This is the last post of our menu and it is with a touch of sadness that I say goodbye for now… I enjoyed sharing this menu with all of you and I enjoyed all the comments and visits and stories, kindness and care. Thank you!
With this festive dessert I wish you all a very joyeux Noël. May you all be just as festive in spirit!
- Cut 4 apples in 4 slices.
- Melt butter and dip the slices in the melted butter.
- Marinate some dried raisins, nuts and cranberries in amaretto liqueur.
- Rollther apple slices in a mixture of sugar and cinnamon and restack the slices to form a turret of apple with fruit in between the layers.
- Place in an oven proof oven pan, top with a knob of butter and bake for 30 minutes.
- Sauce: Heat 150ml milk and 150 ml cream. Whisk together 3 egg yolks and 40g sugar until light and thick. Add to the warm milk while whisking and continue whisking the mixture until it thickens. Remove from the heat and strain through a fine sieve.
- Add a tsp of amaretto liqueur. Sprinkle with sugar to prevent a skin from forming and leave to cool.
- Serve an apple on a plate, decorate with star anise, cinnamon stick and a spooning of sauce. Sprinkle some gold leaf and serve.
serves 4 people
Joyeux noël…Merry Christmas…Geseënde Kersfees!!!
Et voilà! Le plat principal ( the main dish)! Beef tournedos with bone marrow and steamed vegetable parcels. The beef is local, from our Limousin department and couldn’t be more tender..it is cut from the filet and enjoyed with the marrow served on top, sprinkled withmy favorite fleur de sel..wonderful…I am a hypocrite, I can’t be a vegetarian! The sauce is made from a shallot, red wine, a few drops of balsamic vinegar and a few cubes of ice cold butter, whisked into the reduced wine sauce. If you have never made a simple red wine sauce like this, you are missing out on a succulent slice of life!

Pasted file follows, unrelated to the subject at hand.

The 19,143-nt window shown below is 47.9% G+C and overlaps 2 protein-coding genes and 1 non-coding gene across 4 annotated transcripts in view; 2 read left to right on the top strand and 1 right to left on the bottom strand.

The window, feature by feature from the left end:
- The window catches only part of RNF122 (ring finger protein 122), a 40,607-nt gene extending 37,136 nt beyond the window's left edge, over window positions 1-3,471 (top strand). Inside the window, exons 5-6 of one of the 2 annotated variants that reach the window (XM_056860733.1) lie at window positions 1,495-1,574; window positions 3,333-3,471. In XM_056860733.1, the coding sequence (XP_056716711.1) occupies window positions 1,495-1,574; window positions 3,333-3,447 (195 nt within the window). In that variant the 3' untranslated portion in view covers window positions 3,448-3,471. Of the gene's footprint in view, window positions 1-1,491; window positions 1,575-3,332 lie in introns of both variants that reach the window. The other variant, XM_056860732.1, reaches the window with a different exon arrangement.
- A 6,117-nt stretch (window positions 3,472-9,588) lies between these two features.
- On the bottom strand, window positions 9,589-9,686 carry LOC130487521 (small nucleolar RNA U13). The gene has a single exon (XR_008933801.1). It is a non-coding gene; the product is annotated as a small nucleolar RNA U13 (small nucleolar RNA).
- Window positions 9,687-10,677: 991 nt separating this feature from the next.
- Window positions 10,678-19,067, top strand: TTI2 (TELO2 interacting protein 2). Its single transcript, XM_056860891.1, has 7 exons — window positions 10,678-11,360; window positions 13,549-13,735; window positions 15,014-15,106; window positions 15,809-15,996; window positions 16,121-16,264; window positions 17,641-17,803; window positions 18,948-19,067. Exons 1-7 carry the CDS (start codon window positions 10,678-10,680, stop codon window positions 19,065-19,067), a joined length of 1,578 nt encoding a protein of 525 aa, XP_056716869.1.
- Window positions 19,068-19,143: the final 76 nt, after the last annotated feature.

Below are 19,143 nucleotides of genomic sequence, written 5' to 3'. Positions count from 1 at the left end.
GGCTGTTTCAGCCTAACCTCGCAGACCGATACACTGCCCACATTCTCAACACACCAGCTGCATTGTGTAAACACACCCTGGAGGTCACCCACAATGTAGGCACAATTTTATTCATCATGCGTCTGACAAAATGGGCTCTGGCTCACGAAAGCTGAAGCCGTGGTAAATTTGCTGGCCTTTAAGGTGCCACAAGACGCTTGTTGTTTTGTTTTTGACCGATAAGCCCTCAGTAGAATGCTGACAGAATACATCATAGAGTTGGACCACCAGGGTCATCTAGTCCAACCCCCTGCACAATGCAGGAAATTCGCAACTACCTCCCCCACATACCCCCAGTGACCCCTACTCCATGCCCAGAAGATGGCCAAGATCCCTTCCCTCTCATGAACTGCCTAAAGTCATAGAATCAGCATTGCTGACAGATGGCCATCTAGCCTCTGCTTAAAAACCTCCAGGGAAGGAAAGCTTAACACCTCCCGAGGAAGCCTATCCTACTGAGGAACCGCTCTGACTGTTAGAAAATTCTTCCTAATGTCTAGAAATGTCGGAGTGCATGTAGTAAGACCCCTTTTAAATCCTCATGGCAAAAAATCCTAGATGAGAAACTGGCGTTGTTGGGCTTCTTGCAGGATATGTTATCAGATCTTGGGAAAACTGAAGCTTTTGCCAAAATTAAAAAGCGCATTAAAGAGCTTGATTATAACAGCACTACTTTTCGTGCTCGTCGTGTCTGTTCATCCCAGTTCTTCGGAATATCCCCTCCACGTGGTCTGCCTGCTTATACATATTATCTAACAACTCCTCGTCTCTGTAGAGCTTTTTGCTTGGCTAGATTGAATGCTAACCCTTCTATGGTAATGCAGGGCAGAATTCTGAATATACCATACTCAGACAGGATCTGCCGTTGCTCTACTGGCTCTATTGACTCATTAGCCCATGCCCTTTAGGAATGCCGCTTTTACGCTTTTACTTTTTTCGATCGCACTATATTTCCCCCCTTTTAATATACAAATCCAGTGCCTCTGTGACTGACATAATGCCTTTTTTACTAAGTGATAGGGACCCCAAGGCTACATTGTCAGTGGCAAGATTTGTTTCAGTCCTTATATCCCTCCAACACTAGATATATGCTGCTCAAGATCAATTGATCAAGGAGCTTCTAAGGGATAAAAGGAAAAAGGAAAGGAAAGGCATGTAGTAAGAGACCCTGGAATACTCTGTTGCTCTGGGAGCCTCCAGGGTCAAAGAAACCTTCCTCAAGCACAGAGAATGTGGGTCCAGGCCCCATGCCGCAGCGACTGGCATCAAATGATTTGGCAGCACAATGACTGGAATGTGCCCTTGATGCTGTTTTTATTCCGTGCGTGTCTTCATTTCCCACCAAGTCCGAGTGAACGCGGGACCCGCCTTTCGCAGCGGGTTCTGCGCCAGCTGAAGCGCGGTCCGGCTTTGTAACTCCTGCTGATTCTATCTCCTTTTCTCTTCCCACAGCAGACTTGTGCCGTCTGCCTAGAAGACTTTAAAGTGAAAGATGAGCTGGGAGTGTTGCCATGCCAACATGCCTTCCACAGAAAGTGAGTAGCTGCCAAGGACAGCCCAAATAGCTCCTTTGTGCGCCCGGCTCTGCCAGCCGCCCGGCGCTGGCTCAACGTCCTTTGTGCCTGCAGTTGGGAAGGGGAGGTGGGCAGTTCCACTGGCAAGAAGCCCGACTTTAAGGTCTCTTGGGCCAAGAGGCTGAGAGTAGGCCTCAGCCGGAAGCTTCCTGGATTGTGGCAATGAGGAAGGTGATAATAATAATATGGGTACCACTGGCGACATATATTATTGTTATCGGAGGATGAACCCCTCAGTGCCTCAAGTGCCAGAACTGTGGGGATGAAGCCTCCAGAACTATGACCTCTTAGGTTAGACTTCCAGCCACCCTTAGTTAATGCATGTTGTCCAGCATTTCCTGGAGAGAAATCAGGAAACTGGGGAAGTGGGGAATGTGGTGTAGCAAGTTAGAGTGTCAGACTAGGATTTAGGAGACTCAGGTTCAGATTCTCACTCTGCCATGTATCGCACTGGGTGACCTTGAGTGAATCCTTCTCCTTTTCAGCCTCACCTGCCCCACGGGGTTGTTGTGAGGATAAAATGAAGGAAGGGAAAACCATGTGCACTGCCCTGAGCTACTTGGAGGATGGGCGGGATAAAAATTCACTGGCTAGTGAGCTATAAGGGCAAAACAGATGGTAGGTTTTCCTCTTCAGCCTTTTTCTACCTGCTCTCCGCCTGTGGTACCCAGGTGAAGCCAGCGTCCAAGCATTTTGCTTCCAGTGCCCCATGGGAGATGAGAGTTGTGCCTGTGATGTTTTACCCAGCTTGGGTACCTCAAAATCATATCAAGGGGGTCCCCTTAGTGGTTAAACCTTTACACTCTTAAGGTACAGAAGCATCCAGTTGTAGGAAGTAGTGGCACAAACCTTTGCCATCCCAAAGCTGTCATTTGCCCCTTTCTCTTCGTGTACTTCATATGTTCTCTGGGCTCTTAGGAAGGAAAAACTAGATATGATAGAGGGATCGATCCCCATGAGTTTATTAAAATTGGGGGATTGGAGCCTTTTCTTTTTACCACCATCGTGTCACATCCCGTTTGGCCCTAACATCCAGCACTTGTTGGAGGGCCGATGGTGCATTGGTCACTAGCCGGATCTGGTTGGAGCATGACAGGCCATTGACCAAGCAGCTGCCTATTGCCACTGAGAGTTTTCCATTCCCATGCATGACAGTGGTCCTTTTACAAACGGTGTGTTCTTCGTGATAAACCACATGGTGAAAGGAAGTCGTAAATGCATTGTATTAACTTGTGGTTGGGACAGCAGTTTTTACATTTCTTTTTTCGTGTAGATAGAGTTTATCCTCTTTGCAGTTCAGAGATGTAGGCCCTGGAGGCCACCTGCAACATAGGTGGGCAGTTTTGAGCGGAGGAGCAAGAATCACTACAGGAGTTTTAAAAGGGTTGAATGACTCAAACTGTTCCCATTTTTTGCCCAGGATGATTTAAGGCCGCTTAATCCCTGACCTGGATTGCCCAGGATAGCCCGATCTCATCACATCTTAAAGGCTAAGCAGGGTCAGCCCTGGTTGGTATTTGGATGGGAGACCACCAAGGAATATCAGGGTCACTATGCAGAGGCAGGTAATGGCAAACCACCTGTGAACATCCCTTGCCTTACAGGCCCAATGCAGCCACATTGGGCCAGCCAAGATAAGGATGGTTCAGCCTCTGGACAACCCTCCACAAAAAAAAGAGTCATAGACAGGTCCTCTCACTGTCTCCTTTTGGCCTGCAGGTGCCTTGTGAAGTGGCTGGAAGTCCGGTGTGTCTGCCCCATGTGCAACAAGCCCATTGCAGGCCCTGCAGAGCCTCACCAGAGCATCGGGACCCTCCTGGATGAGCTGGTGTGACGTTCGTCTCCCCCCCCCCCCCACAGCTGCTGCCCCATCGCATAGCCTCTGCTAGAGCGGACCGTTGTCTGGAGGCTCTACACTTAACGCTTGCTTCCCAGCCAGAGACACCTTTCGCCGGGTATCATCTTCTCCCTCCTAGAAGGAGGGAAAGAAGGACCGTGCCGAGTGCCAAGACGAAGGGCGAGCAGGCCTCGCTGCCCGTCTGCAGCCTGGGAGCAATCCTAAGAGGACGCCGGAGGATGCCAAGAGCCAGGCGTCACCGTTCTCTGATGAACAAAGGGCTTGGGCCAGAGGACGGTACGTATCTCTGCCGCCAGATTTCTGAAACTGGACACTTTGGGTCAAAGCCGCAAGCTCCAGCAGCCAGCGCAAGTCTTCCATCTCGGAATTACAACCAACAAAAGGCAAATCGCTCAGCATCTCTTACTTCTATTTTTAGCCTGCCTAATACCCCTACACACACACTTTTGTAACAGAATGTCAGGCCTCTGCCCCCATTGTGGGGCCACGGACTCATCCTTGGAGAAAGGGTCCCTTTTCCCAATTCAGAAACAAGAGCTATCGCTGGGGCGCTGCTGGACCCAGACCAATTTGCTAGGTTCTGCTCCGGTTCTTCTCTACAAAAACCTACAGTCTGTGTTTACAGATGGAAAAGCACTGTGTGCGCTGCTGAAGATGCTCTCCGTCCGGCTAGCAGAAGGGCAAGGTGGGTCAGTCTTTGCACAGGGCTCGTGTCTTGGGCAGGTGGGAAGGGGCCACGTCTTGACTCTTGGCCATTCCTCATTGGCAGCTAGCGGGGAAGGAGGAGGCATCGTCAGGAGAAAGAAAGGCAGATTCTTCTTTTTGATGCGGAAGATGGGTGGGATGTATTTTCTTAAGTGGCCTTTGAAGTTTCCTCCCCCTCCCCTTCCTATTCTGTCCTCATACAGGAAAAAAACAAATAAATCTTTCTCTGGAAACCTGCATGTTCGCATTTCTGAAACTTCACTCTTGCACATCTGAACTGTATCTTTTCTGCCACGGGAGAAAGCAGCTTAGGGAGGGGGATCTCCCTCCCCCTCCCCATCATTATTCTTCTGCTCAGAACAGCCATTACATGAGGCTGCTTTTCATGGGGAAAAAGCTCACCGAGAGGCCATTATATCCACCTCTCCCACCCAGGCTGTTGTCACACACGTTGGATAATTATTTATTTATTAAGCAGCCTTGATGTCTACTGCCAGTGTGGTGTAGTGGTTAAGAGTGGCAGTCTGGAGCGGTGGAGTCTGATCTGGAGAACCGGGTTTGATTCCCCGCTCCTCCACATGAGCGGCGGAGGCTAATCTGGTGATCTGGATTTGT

Une pincée de fleur de sel:
- Tournedos cut from beef filet is the most tender pieces and need quick cooking.
- Order of preparation to serve your tournedos/ 1. Prepare the vegetable parcels. 2. Bard the tournedos. 3.Cut the shallots for the sauce. 4.Cook the marrow. 5.Cook the meat. 6.Cook the vegetables. 7.Reduce the sauce. 8.Serve.
- The cooking foil can withstand temperatures of up to 220degr. C.
- The marrow can be removed from the whole bone beforehand and poached in stock for 3-5 minutes, instead of frying in a pan.
- Replace 1 cup of wine with 1 cup veal stock for a lighter sauce.
- Instead of cooking the vegetable parcels in the microwave, it can be baked in the oven at 180 degr. C for about 15 minutes.
- Choose other vegetables, but keep to a maximum of three.
- You can find professional cooking foil here and a demo on one way to use it.
- Have fun!
Our Christmas this year is once again in the barn with dry mossed branches from the woods, stuck in a pot, assisted with rocks and stones from the “building site” ( the house area)..pampilles from Marinell’s wedding, rusted keys, and last but not least..our little owls. I am also somewhat off faerie lights and went for tiny lanterns instead, burning with a tealight every evening till late night. It sort of replaced our candle we usually burn for December in memory of everybody we love.
Isn’t it great to just for once in a year let the child in us loose, whichever way you choose it…? I hope by now your tree is up, how simple or elaborate..I hope you have a tiny something with a bow under your tree for someone else…I hope you have a candle burning…I hope you have love for someone around you, and I hope your heart is filled with hope..
- Tomorrow we will end our menu with an apple turret for dessert with a touch of amaretto..I just love dessert! One should enjoy dessert, small quantity, but it resounds off a meal beautifully..I can’t wait for tomorrow..why? Because I get to eat the dessert after I photographed it, of course!
- I have to pass on another good French film; if you think you would like the previous ones I advised, you would like this too _ I am a sucker for vintage French films...La tranchée des espoirs.
à demain mes chers amis
Don’t you just love it when a recipe says in its first line..easy and quick? I definitely do! With these last three daily posts, I had to think of very quick and easy but still delicious recipes and it being a time of nostalgia, this little recipe came to mind…It is not a stunner, but still a delicious little snack. It is even easy enough for young children to make….keeping them busy during the upcoming holidays.
My sister made this treat regularly so many years ago when she was living in her tiny apartement during university years. I loved visiting her on weekends with my parents, sure in the knowledge that this delicacy would be waiting in her fridge. It is sort of one of those treats that was part of a certain era and then disappeared. It was great for students to make on their desks in their rooms, without the need for cooking facilities.